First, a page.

Iran threatens to close the Strait of Hormuz to the US and its allies


Iran has threatened to close the vital Strait of Hormuz to the United States and its allies if they threaten the regime in Tehran. The Strait of Hormuz is a key pinchpoint at the eastern end of the Arabian Gulf and a third of all oil traded by sea is said to pass through it.

Last summer Iran agreed a deal with the US and five other world powers to scale down its controversial nuclear programme in return for the lifting of crushing economic sanctions.
But the rapprochement with Washington seems to be in danger already with the belligerent remarks of a key Revolutionary Guard commander.
General Hossein Salami, the deputy commander of Iran’s Revolutionary Guard, said: ‘Americans should learn from recent historical truths.’ He is believed to have been referring to the humiliating capture in January this year of 10 US Navy sailors who accidentally entered Iranian waters.
The sailors were released within 24 hours but only after Iranian state TV aired footage of them on their knees with their hands on their heads.
Gen Salami said: ‘If the Americans and their regional allies want to pass through the Strait of Hormuz and threaten us, we will not allow any entry.
‘Americans cannot make safe any part of the world.’ His remarks follow comments made by Iran’s Supreme Leader Ayatollah Ali Khamenei on Monday.
Ayatollah Khamenei criticised US activities in the Arabian Gulf. Kuwait, Bahrain, Qatar, Saudi Arabia, Iraq and the United Arab Emirates all rely on the Strait of Hormuz to export oil by tanker to Europe and the Far East.
Lieutenant Rick Chernitzer, a spokesman for the US Navy’s 5th Fleet in Bahrain, said: ‘We continue to operate in accordance with professional maritime standards and international law’ in the region. He said: ‘We remain thoughtful, vigilant and responsible mariners as we conduct our operations here. We do, however, reserve the inherent right to self-defence.’ The two countries have clashed heads before in the Gulf.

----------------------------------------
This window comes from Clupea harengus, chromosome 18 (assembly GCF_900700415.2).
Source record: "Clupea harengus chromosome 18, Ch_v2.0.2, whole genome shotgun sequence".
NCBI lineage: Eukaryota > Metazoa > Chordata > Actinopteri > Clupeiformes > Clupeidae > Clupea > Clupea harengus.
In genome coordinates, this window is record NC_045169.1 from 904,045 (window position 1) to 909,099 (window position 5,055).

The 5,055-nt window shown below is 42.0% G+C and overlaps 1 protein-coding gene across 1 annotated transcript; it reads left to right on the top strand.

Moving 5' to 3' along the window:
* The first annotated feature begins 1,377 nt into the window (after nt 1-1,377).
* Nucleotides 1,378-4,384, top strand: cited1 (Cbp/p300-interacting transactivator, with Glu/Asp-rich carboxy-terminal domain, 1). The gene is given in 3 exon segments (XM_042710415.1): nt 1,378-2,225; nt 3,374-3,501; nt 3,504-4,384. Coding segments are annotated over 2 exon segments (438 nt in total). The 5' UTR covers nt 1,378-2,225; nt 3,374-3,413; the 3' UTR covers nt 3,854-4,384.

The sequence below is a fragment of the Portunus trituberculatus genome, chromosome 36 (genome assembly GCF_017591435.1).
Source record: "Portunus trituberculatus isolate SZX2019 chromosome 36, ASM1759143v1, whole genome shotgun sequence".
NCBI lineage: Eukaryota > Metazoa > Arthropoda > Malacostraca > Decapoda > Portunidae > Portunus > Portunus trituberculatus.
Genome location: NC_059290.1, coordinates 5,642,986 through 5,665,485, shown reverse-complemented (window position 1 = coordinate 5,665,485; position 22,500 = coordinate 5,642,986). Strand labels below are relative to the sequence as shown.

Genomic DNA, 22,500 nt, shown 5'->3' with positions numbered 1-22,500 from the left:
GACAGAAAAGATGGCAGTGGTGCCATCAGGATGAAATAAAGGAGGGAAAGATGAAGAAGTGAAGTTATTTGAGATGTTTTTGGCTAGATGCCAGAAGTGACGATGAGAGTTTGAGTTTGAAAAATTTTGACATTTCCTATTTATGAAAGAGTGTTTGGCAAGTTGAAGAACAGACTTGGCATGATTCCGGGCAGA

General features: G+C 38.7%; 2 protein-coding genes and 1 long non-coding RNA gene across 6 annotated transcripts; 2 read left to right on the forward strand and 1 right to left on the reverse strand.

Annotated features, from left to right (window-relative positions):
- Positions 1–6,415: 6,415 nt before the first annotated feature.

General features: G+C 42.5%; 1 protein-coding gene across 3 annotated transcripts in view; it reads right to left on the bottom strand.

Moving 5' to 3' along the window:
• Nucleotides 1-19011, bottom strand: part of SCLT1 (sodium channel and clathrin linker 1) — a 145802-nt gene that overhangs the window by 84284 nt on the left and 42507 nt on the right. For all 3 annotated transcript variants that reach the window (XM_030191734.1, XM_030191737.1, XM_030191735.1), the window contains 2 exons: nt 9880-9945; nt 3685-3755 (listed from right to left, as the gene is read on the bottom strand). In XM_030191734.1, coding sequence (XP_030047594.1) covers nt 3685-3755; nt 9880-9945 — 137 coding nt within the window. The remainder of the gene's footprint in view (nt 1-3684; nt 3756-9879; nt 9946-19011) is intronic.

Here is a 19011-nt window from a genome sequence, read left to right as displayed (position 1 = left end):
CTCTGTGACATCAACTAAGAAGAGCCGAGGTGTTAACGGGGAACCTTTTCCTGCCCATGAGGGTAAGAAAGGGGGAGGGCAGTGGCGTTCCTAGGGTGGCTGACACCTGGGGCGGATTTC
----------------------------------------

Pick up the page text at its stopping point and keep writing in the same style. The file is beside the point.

In April 1988 they fought a one-day naval battle after the frigate USS Samuel B Roberts was almost sunk by an Iranian mine during the Iran-Iraq war. US forces attacked two Iranian oil rigs and damaged six Iranian vessels.
Three later the USS Vincennes shot down an Iranian airliner heading to Dubai, killing all 290 civilians on board, after mistaking it for an Iranian fighter jet. Earlier this year the Iranians began buzzing US vessels with military drones and in December last year the Iranians carried out what Washington described as a ‘highly provocative’ rocket test.
Iran’s state-run IRNA news agency quoted Iran’s Foreign Ministry as saying the country will take any necessary action to maintain security, peace and stability of the region.
US Congressman Randy Forbes was even criticised this week by Iran over a resolution in Congress which referred to the Arabian Gulf, rather than the ‘Persian’ Gulf.

source: Daily Mail Newspaper

Editorial Team